Sign in to follow this  
overr

how can i gather few *.fx files in one?

Recommended Posts

overr    122
How can i gather several *.fx files in one if each file produces single effect(vertex or pixel lighting, bump, morph etc). How can i get single effect from those files? Each object in the scene can contain any combination of available hlsl effects and i need to link them somehow together and render object with the result effect. Shall i use D3DXCreateFragmentLinker or smth else? Or maybe i get wrong the whole idea.. All I could find is that HL2 contains about 4000 shaders. And nothing about how to combine them.. [Edited by - overr on March 12, 2006 6:52:35 PM]

Share this post


Link to post
Share on other sites
Armadon    1091
You could combine different techniques into one .fx file by just adding techniques and their accompanying methods.
For example:


technique simpleDiffuse
{
pass p0
{
vertexshader = compile vs_1_1 diffuseVertexShader();
}
}

technique perPixelDiffuse
{
pass p0
{
vertexshader = compile vs_1_1 ppVertexShader();
vertexshader = compile vs_1_1 ppPixelShader();
}
}



And when you are rendering you could just set the needed techniques and variables.

I hope this was what you were looking for.
Take care.

Share this post


Link to post
Share on other sites
Guimo    463
What you are asking, while its possible its not advised.
The odea behind having multiple techniques in a single FX file is not to put every possible shader in a sigle file but to provide a fallback mechanism.

Say you want to render a glod.fx with reflection and all. The idea is to put a technique for PS/VS 3.0 other for PS/VS 2.0, other for 1.4 and so on. Maybe even one for the FFP. So when you load this effect you ask for the first technique, if it doesn't validate on the current HW, ask for the second technique and so on. Of course each technique mey be a little less real than the previous one, but eventually the fallback mechanism will find an adequate technique.

Luck!
Guimo

Share this post


Link to post
Share on other sites
overr    122
multiple techniques its not what actually i need :(
can i combine for example bump.fx and ppl.fx in one renderable effect? and for another mesh bump.fx and pvl.fx?
each fx(bump.fx or ppl.fx) complete effects that can be rendered separetely.

i need gather those effects in one on level creation time.. so level designer can simply choose several effects from list and get a final one..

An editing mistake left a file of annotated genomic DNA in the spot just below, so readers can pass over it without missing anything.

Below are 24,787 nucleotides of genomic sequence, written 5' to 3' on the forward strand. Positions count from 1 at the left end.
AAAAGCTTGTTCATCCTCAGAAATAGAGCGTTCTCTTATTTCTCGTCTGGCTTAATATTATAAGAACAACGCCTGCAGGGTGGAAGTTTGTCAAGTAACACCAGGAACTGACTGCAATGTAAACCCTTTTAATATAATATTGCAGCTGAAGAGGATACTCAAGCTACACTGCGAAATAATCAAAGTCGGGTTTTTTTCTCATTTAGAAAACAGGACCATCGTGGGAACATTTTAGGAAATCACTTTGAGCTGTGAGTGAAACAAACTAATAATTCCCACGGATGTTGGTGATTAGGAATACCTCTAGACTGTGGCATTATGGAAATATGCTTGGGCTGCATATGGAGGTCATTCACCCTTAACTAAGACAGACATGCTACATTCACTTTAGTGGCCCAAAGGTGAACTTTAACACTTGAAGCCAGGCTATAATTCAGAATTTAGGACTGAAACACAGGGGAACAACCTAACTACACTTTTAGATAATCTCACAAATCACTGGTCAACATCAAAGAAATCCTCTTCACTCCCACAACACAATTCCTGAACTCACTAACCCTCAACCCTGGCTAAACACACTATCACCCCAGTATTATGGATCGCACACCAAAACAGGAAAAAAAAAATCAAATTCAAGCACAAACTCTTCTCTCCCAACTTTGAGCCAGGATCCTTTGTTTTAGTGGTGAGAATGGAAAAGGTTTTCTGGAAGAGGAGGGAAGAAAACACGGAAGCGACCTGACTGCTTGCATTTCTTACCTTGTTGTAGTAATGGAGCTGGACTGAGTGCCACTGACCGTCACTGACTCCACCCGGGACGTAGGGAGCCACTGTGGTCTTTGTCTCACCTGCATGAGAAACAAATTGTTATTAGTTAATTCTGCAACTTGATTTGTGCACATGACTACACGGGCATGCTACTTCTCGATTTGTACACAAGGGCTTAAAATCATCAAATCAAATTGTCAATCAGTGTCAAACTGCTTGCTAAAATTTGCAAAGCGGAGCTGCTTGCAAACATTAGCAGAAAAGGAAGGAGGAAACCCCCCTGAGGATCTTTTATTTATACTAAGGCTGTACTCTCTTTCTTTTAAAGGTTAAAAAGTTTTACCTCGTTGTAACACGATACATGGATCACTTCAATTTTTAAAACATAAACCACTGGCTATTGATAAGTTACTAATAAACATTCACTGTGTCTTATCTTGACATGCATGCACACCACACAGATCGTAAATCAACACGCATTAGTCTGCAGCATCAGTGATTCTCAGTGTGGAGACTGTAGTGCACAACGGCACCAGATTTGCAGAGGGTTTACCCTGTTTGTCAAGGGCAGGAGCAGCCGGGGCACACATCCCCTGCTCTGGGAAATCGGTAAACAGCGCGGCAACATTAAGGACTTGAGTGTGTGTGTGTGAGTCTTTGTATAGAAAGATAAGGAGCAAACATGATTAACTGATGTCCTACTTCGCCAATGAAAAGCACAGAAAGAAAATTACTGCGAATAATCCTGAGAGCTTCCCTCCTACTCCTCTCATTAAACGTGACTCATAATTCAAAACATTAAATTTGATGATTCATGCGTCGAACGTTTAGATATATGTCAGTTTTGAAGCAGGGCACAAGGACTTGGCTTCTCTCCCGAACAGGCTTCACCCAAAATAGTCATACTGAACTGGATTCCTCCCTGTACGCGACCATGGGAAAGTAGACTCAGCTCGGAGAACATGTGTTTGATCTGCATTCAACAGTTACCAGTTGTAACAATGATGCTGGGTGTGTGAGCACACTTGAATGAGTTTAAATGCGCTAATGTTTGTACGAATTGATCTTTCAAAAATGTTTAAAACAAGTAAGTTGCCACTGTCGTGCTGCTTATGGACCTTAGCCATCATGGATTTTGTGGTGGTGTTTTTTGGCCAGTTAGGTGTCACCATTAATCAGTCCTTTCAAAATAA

shall i use multiple techniques for that? or smth else?

or can someone advise any other posibility to do such thing?

Share this post


Link to post
Share on other sites
Guimo    463
Its not possible to mix two effects in a sigle one.

An FX file describes a complete visual effect. When the effect file is ready you may load it into the host application (you engine, FXComposer, 3DStudio, XSI or any other) and it should run provided the host application can understand all the variables. Your artists may load the effects (BRICK.FX, GOLD.FX, MIRROR.FX, WOOD.FX, STONE.FX or any other) and use each effect in order to texture an object so they look like WOOD, STONE or other. They may edit some parameters in the FX in order to get what they want.

The fact that an FX file describes a full rendering process for a effect file means they can't be combined.

Now, a solution would be to create an include file with many default lighting and transform functions. That way you may create a big function library and your artists may pick the functions they like and create their own FX files which you can load in your game.

Luck!
Guimo

Share this post


Link to post
Share on other sites
Hesterumpe    178
As said, I don't think you can combine complete shaders into one, but you can look into shader fragments. These are pieces (fragments) of shaders that implements one specific task in a shader, like light or bump-mapping. When you have a bunch of these you can compile them into a single effect.

Look up D3DXCreateFragmentLinker and D3DXGatherFragments (and others) in the SDK.

By the way, I have never used these, so don't ask me how they work :)

Share this post


Link to post
Share on other sites
Guest Anonymous Poster   
Guest Anonymous Poster
You can't do it period. If you knew HLSL, you'd know that there are only 93 or something registers. If each shader does soemthing different you will easily eat up all the registers with state variables leading to FX compile errors.